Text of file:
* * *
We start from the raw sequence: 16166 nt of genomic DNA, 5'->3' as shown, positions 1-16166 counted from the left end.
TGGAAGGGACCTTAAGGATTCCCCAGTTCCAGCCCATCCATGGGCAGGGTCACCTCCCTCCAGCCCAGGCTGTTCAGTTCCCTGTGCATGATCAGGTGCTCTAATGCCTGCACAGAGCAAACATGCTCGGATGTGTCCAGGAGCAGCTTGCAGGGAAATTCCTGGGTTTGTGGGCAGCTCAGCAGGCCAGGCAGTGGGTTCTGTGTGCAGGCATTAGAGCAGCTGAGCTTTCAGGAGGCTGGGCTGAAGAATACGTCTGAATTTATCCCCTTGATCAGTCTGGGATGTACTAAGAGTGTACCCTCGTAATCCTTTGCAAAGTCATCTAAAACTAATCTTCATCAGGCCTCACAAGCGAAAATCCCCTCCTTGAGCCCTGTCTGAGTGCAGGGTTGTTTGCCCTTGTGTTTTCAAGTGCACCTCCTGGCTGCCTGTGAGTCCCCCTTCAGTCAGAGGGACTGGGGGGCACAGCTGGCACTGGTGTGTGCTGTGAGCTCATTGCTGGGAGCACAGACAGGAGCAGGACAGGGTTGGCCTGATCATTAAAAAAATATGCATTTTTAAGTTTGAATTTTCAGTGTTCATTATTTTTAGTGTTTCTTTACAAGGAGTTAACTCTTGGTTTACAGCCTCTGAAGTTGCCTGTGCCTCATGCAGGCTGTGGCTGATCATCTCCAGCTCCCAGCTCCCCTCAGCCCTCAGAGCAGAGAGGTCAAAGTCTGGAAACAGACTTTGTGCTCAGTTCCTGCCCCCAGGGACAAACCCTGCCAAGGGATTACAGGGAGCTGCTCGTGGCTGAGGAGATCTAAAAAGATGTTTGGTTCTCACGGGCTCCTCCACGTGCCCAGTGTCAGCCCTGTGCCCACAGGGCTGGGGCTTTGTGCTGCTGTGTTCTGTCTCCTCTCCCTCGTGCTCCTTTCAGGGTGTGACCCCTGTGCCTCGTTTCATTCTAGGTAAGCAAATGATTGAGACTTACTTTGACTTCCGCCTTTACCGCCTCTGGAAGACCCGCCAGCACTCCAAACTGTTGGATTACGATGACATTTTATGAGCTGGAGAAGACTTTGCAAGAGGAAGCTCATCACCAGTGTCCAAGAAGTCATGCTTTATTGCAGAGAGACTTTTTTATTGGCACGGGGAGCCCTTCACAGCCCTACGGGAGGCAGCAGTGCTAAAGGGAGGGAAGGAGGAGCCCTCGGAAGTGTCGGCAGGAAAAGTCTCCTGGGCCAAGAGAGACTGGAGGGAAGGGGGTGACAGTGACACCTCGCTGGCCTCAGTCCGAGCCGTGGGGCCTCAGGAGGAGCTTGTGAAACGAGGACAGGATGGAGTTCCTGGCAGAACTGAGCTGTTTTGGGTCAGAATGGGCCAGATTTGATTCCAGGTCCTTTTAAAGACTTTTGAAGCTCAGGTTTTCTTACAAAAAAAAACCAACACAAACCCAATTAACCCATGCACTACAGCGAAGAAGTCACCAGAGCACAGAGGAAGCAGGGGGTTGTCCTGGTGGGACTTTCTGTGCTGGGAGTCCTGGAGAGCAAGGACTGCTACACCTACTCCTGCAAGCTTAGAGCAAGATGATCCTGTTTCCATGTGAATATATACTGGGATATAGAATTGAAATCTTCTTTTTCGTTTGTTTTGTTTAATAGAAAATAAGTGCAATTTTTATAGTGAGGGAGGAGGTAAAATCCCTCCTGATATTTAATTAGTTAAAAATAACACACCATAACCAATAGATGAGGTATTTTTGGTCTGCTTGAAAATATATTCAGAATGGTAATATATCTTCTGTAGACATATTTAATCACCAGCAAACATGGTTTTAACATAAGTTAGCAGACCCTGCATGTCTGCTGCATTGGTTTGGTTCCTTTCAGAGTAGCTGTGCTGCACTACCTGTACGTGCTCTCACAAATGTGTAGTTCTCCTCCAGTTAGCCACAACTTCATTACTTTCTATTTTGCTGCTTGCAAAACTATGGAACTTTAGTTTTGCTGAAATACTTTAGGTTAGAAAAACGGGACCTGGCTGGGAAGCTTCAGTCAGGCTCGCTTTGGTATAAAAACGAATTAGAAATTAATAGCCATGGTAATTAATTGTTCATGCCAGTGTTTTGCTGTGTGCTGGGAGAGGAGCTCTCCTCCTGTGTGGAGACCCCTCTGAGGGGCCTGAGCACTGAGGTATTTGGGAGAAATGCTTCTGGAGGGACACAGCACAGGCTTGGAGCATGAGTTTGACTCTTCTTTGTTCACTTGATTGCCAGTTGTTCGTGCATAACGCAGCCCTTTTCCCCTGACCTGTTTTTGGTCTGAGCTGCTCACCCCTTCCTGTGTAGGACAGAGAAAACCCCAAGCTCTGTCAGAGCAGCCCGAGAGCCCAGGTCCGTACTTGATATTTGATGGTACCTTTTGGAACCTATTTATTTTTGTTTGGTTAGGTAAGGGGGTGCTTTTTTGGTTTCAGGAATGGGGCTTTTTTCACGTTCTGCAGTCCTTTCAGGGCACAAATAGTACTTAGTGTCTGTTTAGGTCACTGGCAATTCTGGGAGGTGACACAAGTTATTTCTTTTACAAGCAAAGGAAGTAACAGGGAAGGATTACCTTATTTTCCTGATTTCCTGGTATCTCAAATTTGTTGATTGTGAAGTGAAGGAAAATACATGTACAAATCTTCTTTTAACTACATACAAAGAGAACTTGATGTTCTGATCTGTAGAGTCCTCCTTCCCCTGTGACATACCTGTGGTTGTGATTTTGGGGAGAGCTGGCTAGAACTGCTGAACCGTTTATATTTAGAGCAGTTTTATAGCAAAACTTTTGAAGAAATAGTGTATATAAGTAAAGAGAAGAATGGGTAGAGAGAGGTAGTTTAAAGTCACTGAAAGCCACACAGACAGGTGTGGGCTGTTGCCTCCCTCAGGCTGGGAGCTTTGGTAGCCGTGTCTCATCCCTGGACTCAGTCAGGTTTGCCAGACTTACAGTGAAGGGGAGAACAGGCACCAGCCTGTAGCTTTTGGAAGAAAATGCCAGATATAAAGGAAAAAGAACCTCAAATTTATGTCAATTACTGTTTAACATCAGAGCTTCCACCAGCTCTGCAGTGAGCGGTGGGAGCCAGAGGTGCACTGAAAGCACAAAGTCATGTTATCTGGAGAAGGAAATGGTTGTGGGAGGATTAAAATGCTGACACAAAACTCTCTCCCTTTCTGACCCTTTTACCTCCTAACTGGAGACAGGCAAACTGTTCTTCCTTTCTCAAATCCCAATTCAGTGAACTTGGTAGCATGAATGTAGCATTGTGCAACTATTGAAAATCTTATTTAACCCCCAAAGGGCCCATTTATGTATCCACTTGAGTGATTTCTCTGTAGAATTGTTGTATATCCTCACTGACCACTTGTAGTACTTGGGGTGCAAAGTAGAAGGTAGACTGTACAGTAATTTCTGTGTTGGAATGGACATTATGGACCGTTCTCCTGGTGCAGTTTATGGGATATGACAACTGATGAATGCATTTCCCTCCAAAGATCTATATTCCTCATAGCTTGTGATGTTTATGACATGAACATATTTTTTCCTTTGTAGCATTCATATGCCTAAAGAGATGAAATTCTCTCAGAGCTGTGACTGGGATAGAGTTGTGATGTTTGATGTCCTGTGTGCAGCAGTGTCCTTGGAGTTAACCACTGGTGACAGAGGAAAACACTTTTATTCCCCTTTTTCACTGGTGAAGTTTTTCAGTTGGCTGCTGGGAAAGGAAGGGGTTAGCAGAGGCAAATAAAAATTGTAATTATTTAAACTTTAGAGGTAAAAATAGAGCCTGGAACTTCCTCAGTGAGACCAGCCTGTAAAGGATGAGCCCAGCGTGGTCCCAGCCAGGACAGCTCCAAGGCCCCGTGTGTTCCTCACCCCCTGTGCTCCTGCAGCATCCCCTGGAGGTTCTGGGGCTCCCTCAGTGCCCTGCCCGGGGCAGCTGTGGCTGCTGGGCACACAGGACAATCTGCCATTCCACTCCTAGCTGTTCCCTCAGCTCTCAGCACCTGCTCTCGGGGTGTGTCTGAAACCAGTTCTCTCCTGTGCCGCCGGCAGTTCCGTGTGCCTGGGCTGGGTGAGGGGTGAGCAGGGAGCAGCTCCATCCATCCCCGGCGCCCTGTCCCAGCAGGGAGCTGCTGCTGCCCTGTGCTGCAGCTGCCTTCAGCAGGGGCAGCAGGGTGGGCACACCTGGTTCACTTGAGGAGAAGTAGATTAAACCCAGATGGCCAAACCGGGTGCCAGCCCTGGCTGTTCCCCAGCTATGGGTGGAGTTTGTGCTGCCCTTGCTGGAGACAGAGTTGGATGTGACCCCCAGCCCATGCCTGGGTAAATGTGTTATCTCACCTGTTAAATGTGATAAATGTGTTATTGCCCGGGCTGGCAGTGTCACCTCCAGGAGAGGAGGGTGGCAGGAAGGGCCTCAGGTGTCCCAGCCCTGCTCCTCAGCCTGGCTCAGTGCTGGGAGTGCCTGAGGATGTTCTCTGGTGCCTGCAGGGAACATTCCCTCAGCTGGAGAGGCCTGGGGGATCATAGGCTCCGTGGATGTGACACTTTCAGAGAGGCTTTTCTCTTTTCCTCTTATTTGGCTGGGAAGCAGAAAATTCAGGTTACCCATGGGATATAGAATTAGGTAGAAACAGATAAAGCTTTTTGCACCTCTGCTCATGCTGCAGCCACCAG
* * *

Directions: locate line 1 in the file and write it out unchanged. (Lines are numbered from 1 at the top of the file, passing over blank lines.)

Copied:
We start from the raw sequence: 16166 nt of genomic DNA, 5'->3' as shown, positions 1-16166 counted from the left end.